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A Day of Remembrance

On November 11th, we’ll be celebrating Remembrance Day in Canada. It is a memorial day observed in Commonwealth member states since the end of the First World War to remember the members of their armed forces who have died in the line of duty. It is also a reminder to all Canadians not to forget the brave sacrifice of the Canadian soldiers who have fought in wars to keep us safe. Every year, Parliament has some kind of parade or event to memorize this day. Every year, the Prime Minister (whoever it is) gives a lovely speech. A moment of silence is observed, then the Monday becomes a day off work, and then we all go back to work.

And yet.... Veterans in Canada are all but forgotten. In a world of social media and people whining about the smallest thing that goes wrong, rarely do you hear anyone standing up for veteran rights. We talk about gay rights, women’s rights - and I’m not saying those aren’t important. They are. We live in a country where all rights should be respected. But as we’re constantly opening up to more rights, we should also focus on maintaining the ones that have been the backbone of our society.

As a Canadian-Romanian, I’m ashamed when I see the figures. In 2018, some statistics said, “the total number of veterans who are homeless in Canada can be estimated at between 3,000 and 5,000 individuals.” There are many non-profit organizations separate form the government who try to help out, meanwhile our own government doesn’t make veterans a priority.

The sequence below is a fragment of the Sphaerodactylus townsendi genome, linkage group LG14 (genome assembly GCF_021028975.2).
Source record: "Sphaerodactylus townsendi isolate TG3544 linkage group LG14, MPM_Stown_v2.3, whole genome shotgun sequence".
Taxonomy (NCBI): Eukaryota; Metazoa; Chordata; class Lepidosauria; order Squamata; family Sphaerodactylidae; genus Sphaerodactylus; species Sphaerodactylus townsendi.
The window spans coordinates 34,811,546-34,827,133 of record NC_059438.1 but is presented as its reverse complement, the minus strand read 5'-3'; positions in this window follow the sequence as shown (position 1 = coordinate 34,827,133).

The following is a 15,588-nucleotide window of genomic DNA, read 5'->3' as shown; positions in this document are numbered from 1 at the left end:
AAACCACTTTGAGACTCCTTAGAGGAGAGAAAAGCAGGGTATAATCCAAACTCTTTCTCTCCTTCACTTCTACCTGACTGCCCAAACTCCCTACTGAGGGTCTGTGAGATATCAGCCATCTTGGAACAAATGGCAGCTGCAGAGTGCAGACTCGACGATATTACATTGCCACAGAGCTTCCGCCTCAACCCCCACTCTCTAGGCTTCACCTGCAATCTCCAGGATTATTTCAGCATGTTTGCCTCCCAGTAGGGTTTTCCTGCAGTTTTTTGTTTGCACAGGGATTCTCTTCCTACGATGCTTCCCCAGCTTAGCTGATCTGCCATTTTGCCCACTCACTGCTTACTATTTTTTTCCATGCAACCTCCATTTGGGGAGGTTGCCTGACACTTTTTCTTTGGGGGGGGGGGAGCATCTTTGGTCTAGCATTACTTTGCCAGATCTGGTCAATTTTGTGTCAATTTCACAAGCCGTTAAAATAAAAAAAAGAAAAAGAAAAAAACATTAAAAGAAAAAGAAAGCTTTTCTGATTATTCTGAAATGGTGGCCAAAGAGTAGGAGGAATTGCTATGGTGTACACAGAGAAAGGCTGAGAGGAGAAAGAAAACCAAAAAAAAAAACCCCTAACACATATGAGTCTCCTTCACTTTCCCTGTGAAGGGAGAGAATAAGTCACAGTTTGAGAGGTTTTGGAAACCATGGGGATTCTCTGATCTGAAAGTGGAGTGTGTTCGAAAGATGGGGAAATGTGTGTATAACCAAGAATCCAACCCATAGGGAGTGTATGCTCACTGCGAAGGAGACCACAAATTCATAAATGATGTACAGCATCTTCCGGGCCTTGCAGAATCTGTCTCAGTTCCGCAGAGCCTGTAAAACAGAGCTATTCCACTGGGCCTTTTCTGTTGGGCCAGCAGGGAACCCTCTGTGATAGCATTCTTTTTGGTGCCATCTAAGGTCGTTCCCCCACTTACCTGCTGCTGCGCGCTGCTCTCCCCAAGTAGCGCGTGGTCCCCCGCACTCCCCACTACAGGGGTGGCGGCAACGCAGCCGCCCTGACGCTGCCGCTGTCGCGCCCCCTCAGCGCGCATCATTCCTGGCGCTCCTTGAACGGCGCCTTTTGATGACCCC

Think about the recent federal elections. How many times did you hear veteran programs mentioned? Not many. I listened to all federal debates, and our political leaders were more likely to act as children and scream insults from podium to podium, rather than dig into real issues.

In July 2019, the federal announcement a government funding to build a house specifically for homeless veterans to meet their needs. It will take 14 months of construction, meaning another harsh winter spent in the cold for those already suffering. A great project, sure. But how much of it is done to shut up those loud voices, like mine, and how much is actually done for the benefit of the veterans? Because I have a hard time understanding why it takes 14 months of construction, or why they even have to build a specific house for them rather than purchase one of the many on the market.

And despite all the research on the veterans’ plights, no one is putting enough emphasis on why these veterans end up homeless. Mental issues are still skirted as full of stigma and not worth attention. Better to sweep it under the rug. Well, I can’t. As a matter of fact, I’ve started using these issues in my novels, to raise awareness. For example, in my paranormal romance series, my character Tristan is an ex-army guy who suffers from mental trauma. These things cannot be forgotten or ignored, because ignorance only hurts further. Our veterans will not get the help they need unless the government addresses the main issues causing this homelessness.

Same could be said for Romania, who has no national homelessness data collection strategy at all! Yet according to Deutche Welle, a study conducted in 2004 places figures of homelessness at 14,000 to 15,000 people (FEANTSA, 2012). In Bucharest alone, there were approximately 6,000 homeless people, including 1,000 children. This was over 15 years ago, and there is no way to differentiate how many of those poor souls are also veterans.

So as we remember soldiers’ efforts on this November 11th, let’s also remember that for some, the fight is not done. It is a constant struggle, one likely to cost them their lives in the frigid winter that is heading our way.

Alexa Whitewoolf    11/11/2019


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